How to become an EXPERT in CCS - 600RR.net
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post #1 of 13 (permalink) Old 02-02-2006, 12:51 PM Thread Starter
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Question How to become an EXPERT in CCS

My aim is to get from Am to EX this CCS season so how do i do it?. I know i won't win the Am Championship but how many points do i need to get in the expert class.

Thanks in Advance.
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post #2 of 13 (permalink) Old 02-02-2006, 01:24 PM
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it should tell you in the rule book.

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post #3 of 13 (permalink) Old 02-02-2006, 04:04 PM
 
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i believe its 750 points, proposal, or recommendations.
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post #4 of 13 (permalink) Old 02-02-2006, 04:23 PM
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I was just flipping through the new 06' book today and from what i can tell just quickly scanning over its that you need to score 400points within a 12 month period or be racing for 3 years. Which is screwed up because with an 11 race season and 35 points being the most possiable for a win you HAVE to race more than one class is my understanding. Maybe I'm missing something... Can someone else elaborate?
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post #5 of 13 (permalink) Old 02-02-2006, 08:16 PM
 
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If you finish in the top 5 in points then you get to advance to expert the next season, I think. Or if you finish in the top 5 in your class at the ROC then you can advance.
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post #6 of 13 (permalink) Old 02-02-2006, 08:54 PM
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Quote:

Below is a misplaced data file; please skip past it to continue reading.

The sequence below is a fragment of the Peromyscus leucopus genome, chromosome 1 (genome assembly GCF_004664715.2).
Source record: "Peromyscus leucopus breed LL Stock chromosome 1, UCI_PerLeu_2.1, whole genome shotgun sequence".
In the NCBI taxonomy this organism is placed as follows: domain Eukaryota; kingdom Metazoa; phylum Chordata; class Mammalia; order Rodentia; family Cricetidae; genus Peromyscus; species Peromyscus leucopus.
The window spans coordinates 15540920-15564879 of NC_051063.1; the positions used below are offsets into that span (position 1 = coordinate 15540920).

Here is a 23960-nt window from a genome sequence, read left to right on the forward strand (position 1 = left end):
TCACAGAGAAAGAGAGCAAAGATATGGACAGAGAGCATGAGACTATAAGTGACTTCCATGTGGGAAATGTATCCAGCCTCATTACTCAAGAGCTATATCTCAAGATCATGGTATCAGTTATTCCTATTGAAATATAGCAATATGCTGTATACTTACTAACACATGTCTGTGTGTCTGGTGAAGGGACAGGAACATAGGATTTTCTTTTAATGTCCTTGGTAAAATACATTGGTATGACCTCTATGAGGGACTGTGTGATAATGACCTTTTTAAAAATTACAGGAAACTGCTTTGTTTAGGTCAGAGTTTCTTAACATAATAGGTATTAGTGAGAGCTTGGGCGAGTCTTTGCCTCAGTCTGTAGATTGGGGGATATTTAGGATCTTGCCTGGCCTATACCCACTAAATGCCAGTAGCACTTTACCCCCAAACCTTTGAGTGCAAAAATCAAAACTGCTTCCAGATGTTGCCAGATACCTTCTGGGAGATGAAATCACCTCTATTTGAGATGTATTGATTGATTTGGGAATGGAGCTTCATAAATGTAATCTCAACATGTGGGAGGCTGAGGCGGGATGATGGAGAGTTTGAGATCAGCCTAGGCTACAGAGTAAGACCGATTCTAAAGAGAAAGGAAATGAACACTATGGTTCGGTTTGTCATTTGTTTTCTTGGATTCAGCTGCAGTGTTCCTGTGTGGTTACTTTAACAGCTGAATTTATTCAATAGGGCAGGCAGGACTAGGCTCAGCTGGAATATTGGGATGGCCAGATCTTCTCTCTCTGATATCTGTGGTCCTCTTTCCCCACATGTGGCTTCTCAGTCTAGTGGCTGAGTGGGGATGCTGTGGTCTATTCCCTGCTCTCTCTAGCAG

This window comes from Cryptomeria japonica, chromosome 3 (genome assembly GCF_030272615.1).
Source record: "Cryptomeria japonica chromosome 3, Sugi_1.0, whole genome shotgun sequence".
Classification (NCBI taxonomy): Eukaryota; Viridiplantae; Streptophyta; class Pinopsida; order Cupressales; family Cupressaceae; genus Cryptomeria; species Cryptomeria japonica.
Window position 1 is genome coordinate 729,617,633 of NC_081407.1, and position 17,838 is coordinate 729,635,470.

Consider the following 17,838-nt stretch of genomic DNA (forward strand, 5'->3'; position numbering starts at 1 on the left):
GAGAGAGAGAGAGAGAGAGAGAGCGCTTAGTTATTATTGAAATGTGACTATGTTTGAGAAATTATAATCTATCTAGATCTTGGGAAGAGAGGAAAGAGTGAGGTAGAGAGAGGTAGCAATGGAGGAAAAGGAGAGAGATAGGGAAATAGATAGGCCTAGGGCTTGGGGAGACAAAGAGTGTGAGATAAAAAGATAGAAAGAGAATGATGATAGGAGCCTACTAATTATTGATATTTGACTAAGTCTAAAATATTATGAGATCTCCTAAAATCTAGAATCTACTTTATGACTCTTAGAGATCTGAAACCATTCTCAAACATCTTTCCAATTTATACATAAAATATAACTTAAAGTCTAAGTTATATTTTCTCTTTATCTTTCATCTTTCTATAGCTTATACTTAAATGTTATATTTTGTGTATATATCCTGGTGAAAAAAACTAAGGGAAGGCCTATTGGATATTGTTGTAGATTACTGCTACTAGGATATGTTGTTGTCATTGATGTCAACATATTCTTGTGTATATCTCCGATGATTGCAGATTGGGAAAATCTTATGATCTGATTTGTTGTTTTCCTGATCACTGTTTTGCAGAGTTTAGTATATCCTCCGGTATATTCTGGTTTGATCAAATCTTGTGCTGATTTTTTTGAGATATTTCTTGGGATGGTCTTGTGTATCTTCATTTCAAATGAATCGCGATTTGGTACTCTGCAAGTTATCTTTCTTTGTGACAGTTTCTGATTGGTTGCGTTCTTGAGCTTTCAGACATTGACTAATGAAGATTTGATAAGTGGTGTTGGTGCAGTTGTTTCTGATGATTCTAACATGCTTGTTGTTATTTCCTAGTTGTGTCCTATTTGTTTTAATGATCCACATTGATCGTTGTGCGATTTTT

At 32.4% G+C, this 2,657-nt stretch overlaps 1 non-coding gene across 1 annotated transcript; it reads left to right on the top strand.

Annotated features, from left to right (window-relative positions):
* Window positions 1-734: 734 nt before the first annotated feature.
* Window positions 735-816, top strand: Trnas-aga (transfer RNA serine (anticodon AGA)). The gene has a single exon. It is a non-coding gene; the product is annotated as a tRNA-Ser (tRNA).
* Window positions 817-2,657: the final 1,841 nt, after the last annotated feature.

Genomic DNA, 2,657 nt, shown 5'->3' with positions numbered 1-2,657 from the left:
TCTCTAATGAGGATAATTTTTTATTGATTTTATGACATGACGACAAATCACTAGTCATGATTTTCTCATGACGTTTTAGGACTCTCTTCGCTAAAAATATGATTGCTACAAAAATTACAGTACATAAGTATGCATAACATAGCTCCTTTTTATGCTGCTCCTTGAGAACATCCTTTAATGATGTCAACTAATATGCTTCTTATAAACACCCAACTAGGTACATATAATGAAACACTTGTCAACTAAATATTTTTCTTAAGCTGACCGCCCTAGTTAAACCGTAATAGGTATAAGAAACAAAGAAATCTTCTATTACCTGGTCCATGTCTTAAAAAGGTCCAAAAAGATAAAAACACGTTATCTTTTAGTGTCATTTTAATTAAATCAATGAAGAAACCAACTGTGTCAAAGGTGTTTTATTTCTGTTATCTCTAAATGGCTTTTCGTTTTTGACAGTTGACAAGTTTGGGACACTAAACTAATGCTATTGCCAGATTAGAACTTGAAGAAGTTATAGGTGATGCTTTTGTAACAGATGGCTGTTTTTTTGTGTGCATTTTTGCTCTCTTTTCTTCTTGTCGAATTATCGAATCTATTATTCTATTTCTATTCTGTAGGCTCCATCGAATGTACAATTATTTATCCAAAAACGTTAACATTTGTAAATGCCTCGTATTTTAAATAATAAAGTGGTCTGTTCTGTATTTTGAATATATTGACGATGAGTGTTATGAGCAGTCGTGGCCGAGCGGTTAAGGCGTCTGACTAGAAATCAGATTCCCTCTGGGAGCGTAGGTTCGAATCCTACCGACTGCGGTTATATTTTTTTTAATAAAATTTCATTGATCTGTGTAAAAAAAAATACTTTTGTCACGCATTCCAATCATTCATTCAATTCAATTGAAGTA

Originally Posted by tonyshowtime
My aim is to get from Am to EX this CCS season so how do i do it?. I know i won't win the Am Championship but how many points do i need to get in the expert class.

Thanks in Advance.
Tony
i am NOT trying to be a ****, so please don't take it that way. Focus on ruuning in the top 10 and as you progress you will move up. Trying to get an EX license too fast is doom. You have one race weekend under your belt. Get up to pace, win some AM races and when you feel its time you'll bump up....

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post #7 of 13 (permalink) Old 02-03-2006, 12:10 AM Thread Starter
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Quote:
Originally Posted by BigTuna
i am NOT trying to be a ****, so please don't take it that way. Focus on ruuning in the top 10 and as you progress you will move up. Trying to get an EX license too fast is doom. You have one race weekend under your belt. Get up to pace, win some AM races and when you feel its time you'll bump up....
i know exactly where your coming from and i completely understand. And thanks for pointing that out, the only reason i asked was because to race back home i need to be an expert for at least a year before i can even enter so i was trying to get a time line in my head and roughly figure out what year i might be able to enter. But like you said i'll take every race as it comes. And thanks once again.